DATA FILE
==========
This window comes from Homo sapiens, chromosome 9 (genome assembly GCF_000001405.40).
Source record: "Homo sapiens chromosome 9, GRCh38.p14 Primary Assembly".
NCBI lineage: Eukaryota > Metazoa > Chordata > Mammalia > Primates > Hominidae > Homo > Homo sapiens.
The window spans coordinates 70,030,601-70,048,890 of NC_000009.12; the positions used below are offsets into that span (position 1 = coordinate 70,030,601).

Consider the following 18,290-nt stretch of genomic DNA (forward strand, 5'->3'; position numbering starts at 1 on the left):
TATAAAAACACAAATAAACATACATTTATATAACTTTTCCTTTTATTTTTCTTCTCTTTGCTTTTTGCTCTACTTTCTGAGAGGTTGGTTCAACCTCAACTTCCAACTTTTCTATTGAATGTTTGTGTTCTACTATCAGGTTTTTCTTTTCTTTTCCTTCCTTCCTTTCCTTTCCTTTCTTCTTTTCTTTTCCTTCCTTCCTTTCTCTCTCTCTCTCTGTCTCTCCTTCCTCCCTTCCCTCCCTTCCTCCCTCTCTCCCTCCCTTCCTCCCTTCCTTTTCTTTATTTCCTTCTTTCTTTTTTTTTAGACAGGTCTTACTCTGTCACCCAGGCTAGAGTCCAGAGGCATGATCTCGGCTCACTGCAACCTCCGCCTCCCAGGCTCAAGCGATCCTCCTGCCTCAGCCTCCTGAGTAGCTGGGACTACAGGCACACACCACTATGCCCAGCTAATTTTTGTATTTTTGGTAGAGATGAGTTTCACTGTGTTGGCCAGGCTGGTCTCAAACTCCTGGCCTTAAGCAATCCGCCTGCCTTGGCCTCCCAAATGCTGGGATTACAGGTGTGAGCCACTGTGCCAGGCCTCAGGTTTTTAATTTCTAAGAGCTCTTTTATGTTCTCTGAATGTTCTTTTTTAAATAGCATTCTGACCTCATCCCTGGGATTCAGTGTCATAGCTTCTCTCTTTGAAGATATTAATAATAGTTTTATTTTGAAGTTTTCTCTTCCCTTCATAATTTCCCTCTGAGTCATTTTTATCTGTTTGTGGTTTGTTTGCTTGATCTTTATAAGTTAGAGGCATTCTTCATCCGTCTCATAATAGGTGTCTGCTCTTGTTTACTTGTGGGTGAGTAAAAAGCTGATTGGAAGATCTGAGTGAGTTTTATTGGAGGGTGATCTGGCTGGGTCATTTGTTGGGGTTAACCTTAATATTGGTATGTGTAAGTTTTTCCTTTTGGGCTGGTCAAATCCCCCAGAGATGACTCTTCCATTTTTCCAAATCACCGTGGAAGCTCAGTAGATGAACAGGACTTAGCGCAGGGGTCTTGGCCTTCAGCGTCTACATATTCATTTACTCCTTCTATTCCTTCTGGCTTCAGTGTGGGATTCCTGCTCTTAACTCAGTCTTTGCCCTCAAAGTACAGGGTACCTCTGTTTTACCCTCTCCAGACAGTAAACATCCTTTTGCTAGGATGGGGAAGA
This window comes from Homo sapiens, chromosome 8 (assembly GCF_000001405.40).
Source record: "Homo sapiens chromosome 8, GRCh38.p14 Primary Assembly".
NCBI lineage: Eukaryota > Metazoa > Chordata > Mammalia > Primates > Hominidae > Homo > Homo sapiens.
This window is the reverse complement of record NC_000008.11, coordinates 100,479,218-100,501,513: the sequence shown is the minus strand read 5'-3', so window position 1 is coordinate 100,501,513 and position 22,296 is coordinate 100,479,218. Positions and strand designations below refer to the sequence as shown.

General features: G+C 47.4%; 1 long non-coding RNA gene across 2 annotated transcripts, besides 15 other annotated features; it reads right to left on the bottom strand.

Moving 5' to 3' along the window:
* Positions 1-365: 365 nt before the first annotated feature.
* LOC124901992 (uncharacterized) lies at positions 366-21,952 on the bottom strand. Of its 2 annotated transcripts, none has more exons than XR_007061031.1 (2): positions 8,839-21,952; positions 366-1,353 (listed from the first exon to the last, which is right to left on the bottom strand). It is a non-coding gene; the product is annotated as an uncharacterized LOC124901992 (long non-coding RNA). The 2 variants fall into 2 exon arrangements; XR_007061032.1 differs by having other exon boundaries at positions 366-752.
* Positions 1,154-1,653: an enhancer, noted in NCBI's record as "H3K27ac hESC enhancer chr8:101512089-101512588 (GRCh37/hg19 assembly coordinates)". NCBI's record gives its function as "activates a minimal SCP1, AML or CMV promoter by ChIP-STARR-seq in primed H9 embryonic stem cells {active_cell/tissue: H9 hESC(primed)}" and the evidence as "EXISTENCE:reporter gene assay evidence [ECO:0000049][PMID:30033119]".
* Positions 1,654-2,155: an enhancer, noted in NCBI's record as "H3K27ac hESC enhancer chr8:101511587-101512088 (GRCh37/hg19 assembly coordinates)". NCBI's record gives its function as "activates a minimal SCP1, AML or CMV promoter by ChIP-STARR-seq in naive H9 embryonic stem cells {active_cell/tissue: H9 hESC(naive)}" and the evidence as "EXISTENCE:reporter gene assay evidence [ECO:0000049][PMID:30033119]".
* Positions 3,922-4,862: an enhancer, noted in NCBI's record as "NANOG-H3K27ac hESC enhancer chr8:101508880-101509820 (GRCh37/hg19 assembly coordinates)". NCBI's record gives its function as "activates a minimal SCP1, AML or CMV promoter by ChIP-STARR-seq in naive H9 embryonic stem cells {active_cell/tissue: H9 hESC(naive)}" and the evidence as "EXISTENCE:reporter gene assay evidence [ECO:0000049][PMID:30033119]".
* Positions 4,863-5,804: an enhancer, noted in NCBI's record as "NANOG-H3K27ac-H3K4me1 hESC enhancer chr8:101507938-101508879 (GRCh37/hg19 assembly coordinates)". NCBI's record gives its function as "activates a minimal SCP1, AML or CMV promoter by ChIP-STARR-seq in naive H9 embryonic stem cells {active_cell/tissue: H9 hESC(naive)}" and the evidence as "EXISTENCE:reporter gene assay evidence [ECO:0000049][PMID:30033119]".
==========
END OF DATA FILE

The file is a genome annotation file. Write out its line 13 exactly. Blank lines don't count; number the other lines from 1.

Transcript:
* Positions 1-365: 365 nt before the first annotated feature.